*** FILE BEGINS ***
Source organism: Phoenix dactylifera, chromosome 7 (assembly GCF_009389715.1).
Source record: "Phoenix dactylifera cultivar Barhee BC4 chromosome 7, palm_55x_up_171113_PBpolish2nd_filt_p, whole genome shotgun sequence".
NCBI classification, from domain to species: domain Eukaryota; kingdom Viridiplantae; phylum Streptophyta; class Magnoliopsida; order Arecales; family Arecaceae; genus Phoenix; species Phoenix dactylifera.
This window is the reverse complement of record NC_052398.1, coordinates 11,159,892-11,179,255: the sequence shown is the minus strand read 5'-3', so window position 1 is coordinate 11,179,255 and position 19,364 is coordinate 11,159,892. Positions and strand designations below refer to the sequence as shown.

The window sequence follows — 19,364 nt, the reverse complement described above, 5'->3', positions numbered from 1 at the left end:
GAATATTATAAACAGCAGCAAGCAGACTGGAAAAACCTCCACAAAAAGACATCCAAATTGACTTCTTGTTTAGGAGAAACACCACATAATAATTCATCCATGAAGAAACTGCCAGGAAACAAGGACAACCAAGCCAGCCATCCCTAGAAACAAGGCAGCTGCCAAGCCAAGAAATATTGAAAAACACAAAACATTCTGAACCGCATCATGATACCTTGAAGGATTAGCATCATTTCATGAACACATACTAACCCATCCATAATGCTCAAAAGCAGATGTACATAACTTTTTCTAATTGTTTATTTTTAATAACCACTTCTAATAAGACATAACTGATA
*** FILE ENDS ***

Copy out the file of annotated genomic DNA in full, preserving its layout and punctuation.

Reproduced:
Source organism: Phoenix dactylifera, chromosome 7 (assembly GCF_009389715.1).
Source record: "Phoenix dactylifera cultivar Barhee BC4 chromosome 7, palm_55x_up_171113_PBpolish2nd_filt_p, whole genome shotgun sequence".
NCBI classification, from domain to species: domain Eukaryota; kingdom Viridiplantae; phylum Streptophyta; class Magnoliopsida; order Arecales; family Arecaceae; genus Phoenix; species Phoenix dactylifera.
This window is the reverse complement of record NC_052398.1, coordinates 11,159,892-11,179,255: the sequence shown is the minus strand read 5'-3', so window position 1 is coordinate 11,179,255 and position 19,364 is coordinate 11,159,892. Positions and strand designations below refer to the sequence as shown.

The window sequence follows — 19,364 nt, the reverse complement described above, 5'->3', positions numbered from 1 at the left end:
GAATATTATAAACAGCAGCAAGCAGACTGGAAAAACCTCCACAAAAAGACATCCAAATTGACTTCTTGTTTAGGAGAAACACCACATAATAATTCATCCATGAAGAAACTGCCAGGAAACAAGGACAACCAAGCCAGCCATCCCTAGAAACAAGGCAGCTGCCAAGCCAAGAAATATTGAAAAACACAAAACATTCTGAACCGCATCATGATACCTTGAAGGATTAGCATCATTTCATGAACACATACTAACCCATCCATAATGCTCAAAAGCAGATGTACATAACTTTTTCTAATTGTTTATTTTTAATAACCACTTCTAATAAGACATAACTGATA